Building and Engineering Technicians (not covered elsewhere) includes jobs like Aircraft Detail Draftsperson, Aircraft Systems Technician (Air Force), Airframe Technical Officer, Avionics Systems Technician (Air Force), Biomedical Technician, Corrosion Technician, Mining Detail Draftsperson, and Shipbuilding Draftsperson.

    There are several occupations in this group, which may have varying study pathways.

    Tasks

    • Selects tools and equipment.
    • Assembles and installs new and modified assemblies, components and controls.
    • Estimates material costs and quantities.
    • Performs and directs field tests.
    • Prepares designs, plans and schedules for mining operations.
    • Designs ships.
    • Collects and analyses data, carries out complex computations and prepares diagrams.
    • Organises and supervises inspection and maintenance of machines and plant.
    • Ensures that designs and finished work are within specifications, regulations and contract provisions.

    More about Other Building and Engineering Technicians

    All Other Building and Engineering Technicians

    • $2,812 Weekly Pay
    • Stable Future Growth
    • Lower unemployment Unemployment

    Building and Engineering Technicians (not covered elsewhere)

    • 4,300 workers Employment Size
    • High skill Skill level rating
    • 92% Full-Time Full-Time Share
    • 46 hours Average full-time
    • 45 years Average age
    • 6% female Gender Share

    The number of people working as Building and Engineering Technicians (not covered elsewhere) (in their main job) fell over 5 years:
    from 4,500 in 2011 to 4,300 in 2016.

    • Size: This is a very small occupation.
    • Location: Building and Engineering Technicians (not covered elsewhere) work in many parts of Australia. Western Australia has a large share of workers.
    • Industries: They work in many industries such as Manufacturing; Mining; and Health Care and Social Assistance.
    • Full-time: Most work full-time (92%, much higher than the average of 66%).
    • Hours: Full-time workers spend around 46 hours per week at work (compared to the average of 44 hours).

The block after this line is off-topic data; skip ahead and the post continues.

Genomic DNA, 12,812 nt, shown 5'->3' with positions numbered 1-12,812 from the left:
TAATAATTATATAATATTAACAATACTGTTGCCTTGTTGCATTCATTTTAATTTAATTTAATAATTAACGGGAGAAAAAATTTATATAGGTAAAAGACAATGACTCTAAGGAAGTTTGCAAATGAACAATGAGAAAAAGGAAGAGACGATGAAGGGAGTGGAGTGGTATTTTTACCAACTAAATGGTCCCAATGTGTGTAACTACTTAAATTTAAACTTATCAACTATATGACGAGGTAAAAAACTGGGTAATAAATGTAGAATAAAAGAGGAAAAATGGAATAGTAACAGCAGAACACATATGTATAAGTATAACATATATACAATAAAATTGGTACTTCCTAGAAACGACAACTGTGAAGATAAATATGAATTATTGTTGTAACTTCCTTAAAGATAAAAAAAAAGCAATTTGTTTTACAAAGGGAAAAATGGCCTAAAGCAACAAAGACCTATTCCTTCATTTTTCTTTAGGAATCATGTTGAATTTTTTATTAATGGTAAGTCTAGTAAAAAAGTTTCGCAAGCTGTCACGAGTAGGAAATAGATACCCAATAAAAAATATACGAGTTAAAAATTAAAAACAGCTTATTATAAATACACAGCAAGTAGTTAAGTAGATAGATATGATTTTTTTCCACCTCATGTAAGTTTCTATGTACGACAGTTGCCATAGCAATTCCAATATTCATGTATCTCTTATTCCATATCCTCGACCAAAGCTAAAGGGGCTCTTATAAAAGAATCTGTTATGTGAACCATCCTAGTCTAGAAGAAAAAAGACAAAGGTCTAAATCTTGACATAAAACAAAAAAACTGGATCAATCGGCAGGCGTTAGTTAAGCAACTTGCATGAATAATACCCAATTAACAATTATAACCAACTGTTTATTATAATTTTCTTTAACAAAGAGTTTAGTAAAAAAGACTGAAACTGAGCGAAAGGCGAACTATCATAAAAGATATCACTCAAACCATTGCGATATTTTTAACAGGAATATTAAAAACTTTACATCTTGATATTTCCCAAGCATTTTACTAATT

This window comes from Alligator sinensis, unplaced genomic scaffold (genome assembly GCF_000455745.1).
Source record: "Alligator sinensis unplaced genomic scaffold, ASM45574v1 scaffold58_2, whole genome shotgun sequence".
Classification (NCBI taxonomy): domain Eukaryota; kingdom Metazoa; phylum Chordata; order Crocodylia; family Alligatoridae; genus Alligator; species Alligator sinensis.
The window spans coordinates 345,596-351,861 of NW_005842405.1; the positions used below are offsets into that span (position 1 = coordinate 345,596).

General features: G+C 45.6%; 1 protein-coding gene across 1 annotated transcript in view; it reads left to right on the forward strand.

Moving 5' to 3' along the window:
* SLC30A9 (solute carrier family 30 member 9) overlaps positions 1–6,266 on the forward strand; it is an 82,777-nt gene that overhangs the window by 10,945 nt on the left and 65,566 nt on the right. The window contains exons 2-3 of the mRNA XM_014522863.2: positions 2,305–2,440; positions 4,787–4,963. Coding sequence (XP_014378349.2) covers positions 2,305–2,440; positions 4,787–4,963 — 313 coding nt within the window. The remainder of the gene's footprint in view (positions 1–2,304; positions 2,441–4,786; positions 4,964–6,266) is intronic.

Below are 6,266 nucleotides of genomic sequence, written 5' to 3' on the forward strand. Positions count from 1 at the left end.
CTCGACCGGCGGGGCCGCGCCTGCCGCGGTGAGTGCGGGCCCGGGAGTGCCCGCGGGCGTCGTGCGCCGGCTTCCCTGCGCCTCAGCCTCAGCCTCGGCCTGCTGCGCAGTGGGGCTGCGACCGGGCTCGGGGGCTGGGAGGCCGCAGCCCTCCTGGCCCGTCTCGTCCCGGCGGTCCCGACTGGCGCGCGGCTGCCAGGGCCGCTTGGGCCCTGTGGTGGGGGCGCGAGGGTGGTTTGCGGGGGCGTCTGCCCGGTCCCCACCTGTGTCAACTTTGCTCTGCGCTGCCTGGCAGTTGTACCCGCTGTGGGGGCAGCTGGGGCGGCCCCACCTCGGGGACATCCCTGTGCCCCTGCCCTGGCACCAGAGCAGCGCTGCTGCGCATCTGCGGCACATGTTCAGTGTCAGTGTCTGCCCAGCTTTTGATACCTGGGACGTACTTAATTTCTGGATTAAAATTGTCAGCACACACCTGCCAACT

• Age: The average age is 45 years (compared to the average of 40 years). Many workers are 45 years or older (53%).
    • Gender: 6% of workers are female (compared to the average of 48%).

    Employment Outlook

    Number of Workers

    No data is available for the selected graph for this Occupation.

    Weekly Earnings

    Weekly Earnings (Before Tax)

    No data is available for the selected graph for this Occupation.

    Main Industries

    Main Employing Industries (% Share)

    Source: Based on ABS Census 2016, Customised Report. Industries are based on the Australian and New Zealand Standard Industrial Classification (ANZSIC 06).
    Main Employing IndustriesIndustry (% share)
    Manufacturing27.0
    Mining14.8
    Health Care and Social Assistance11.0
    Wholesale Trade7.0
    Other Industries40.2

    States and Territories

    • NSW

    • VIC

    • QLD

    • SA

    • TAS

    • NT

    • ACT

    Employment by State and Territory (% Share)

    Source: Based on Based on ABS Census 2016, Customised Report. Share of workers across Australian States and Territories, in this job compared to the all jobs average.
    StateBuilding and Engineering Technicians (not covered elsewhere)All Jobs Average
    NSW26.931.6
    VIC20.225.6
    QLD21.820.0
    SA7.77.0
    WA19.810.8
    TAS2.12.0
    NT1.01.0
    ACT0.41.9

    Age Profile

    Age Profile (% Share)

    Source: Based on Based on ABS Census 2016, Customised Report. Age profile of workers in this job compared to the all jobs average.
    Age BracketBuilding and Engineering Technicians (not covered elsewhere)All Jobs AverageAll Jobs Average
    15-190.3-5.05.0
    20-242.3-9.39.3
    25-3417.2-22.922.9
    35-4427.2-22.022.0
    45-5430.7-21.621.6
    55-5912.4-9.09.0